Bioinformatic analysis further showed that there is a large overlap between genes whose expression is affected by physical activity and genes affected by neurodegenerative diseases such as Alzheimer’s, Parkinson’s or Huntington’s disease.

This may explain why physical activity has a neuroprotective effect, the research team concluded.

“With our research, we were able to characterize the brain regions that benefit from physical activity in unprecedented detail,” says Ahmad Aziz. “We hope that our results will provide an important avenue for further research.”

And also methods for everyday use: “With our results, we want to give another incentive to be physically active — to improve brain health and prevent neurodegenerative diseases,” says Fabien Fox. “Simple physical activity also helps. So it’s a small effort, but it has a big impact.”

See also

It shows brain and red blood cells

This is about exercise and brain health research news

Author: Press service
Source; DZNE
The connection: Press service – DZNE
Photo: Image is in the public domain

Original research: Closed access.
“Association between accelerometer-derived measures of physical activity and brain structure: a population-based cohort study” Fabienne AU Fox et al. neurology


Abstract

Association between accelerometer-derived measures of physical activity and brain structure: a population-based cohort study

Background and objectives:

Although there is growing evidence that physical activity improves neural health, studies examining the relationship between physical activity and brain morphology remain inconclusive. We therefore investigated whether objective quantitative physical activity was associated with brain volume, cortical thickness, and gray matter density in a large cohort study. Additionally, we evaluated the molecular pathways that may underlie the effects of physical activity on brain morphology.

Methods:

We used cross-sectional baseline data from 2,550 eligible participants (57.6% female; mean age: 54.7 years, range: 30–94 years) from a prospective cohort study. Physical activity dose (metabolic equivalent hours and steps) and intensity (sedentary, light-intensity, and moderate-intensity activities) were recorded with accelerometers. Brain volume, gray matter density, and cortical thickness measurements were obtained from 3T MRI scans using FreeSurfer and Statistical Parametric Mapping. The relationship between physical activity (independent variable) and brain structure (outcome) was tested by polynomial multivariable regression, adjusting for age, sex, intracranial volume, education, and smoking. Using gene expression profiles from the Allen Brain Atlas, we extracted molecular signatures associated with the effects of physical activity on brain morphology.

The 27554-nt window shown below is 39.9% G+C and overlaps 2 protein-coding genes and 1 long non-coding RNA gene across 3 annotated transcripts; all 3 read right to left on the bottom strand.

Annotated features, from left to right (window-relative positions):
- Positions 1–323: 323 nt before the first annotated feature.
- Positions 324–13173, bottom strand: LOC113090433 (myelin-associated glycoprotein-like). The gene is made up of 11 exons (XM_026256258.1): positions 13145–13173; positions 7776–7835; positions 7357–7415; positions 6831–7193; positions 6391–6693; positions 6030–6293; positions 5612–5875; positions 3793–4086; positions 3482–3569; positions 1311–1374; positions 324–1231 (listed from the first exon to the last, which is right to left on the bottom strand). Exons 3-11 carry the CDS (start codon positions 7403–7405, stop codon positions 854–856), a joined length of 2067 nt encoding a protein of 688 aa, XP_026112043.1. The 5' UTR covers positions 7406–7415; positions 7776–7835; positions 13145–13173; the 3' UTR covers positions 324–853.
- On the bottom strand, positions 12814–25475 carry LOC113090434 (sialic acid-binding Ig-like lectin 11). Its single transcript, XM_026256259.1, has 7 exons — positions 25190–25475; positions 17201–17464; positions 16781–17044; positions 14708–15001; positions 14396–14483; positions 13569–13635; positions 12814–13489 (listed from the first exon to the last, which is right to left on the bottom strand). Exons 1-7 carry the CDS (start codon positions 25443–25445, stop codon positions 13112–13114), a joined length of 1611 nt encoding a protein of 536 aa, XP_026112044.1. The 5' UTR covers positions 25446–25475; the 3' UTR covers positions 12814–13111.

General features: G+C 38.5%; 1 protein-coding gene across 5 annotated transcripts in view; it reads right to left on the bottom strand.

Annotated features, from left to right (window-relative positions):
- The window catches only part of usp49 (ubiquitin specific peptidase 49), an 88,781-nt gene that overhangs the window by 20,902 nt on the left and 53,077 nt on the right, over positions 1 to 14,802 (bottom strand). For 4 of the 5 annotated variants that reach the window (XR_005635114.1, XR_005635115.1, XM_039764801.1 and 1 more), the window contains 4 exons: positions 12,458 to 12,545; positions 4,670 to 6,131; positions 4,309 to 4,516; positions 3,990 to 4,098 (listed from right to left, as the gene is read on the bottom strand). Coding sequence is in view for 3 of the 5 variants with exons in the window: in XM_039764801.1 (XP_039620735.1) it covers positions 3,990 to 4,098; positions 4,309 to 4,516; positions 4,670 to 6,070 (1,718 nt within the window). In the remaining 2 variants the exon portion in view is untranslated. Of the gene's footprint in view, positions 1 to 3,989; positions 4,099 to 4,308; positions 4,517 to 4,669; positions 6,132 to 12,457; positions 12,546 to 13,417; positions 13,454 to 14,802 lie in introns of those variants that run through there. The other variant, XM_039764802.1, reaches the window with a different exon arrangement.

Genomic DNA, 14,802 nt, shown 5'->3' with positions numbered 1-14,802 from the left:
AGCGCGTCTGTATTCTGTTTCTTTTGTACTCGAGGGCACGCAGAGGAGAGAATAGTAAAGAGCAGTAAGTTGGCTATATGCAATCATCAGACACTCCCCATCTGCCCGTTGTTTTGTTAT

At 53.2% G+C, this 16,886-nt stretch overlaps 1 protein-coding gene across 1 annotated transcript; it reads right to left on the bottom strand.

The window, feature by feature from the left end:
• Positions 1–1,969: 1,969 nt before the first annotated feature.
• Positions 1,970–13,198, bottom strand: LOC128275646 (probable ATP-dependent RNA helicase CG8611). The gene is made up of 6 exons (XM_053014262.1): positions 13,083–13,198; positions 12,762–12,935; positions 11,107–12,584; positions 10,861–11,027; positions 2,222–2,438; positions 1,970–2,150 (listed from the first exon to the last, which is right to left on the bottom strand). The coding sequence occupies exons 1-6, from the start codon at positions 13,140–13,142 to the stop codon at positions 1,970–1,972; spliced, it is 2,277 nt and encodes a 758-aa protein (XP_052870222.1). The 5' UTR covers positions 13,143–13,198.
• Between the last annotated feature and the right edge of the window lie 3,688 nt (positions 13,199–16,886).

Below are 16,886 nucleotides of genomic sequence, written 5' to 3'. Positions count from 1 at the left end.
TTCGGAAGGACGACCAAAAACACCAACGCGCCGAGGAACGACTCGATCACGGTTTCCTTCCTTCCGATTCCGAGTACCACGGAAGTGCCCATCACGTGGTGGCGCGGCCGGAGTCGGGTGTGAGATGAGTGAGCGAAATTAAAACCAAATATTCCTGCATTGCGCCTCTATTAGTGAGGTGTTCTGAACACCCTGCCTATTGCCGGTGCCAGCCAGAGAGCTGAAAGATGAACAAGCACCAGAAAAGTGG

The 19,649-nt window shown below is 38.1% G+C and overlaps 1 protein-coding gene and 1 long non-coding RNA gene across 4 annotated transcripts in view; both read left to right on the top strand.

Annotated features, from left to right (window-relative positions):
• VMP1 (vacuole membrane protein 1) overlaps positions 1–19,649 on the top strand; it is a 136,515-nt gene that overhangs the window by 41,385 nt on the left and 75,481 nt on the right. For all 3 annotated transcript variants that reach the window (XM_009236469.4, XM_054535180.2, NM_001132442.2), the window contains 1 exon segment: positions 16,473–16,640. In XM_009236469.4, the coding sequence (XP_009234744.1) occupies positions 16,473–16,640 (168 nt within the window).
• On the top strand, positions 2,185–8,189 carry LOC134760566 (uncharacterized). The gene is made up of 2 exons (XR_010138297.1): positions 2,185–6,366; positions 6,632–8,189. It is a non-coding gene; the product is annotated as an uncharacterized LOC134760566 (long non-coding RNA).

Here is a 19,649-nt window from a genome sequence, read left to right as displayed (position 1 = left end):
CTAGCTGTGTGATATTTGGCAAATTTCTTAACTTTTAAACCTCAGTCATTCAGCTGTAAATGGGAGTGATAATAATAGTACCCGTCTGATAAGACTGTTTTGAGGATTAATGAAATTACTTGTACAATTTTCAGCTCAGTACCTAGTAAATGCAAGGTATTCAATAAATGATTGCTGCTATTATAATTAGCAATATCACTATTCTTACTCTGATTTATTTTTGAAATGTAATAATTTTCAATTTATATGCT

Results:

Physical activity dose and intensity were independently associated with greater brain volume, gray matter density, and cortical thickness in several brain regions. The effect of physical activity on brain volume was evident at low levels of physical activity and differed between men and women and age. For example, more time spent in moderate- and vigorous-intensity activities was associated with greater gray matter volume, but this association was balanced by greater activity (standardized ß [95% confidence intervals]: 1.37 [0.35, 2.39] and -0.70 [-1.25, -0.15] for linear and quadratic terms). The strongest effects of physical activity were observed in motor regions and cortical regions enriched for genes involved in mitochondrial respiration.

Discussion:

Our findings suggest that physical activity benefits brain health, with the strongest effects in active areas and areas with high oxygen demand. Young adults may especially benefit from additional high-intensity activity, while older adults may benefit from light intensity. Physical activity and reduced sedentary time may be important in preventing age-related brain atrophy and neurodegenerative diseases.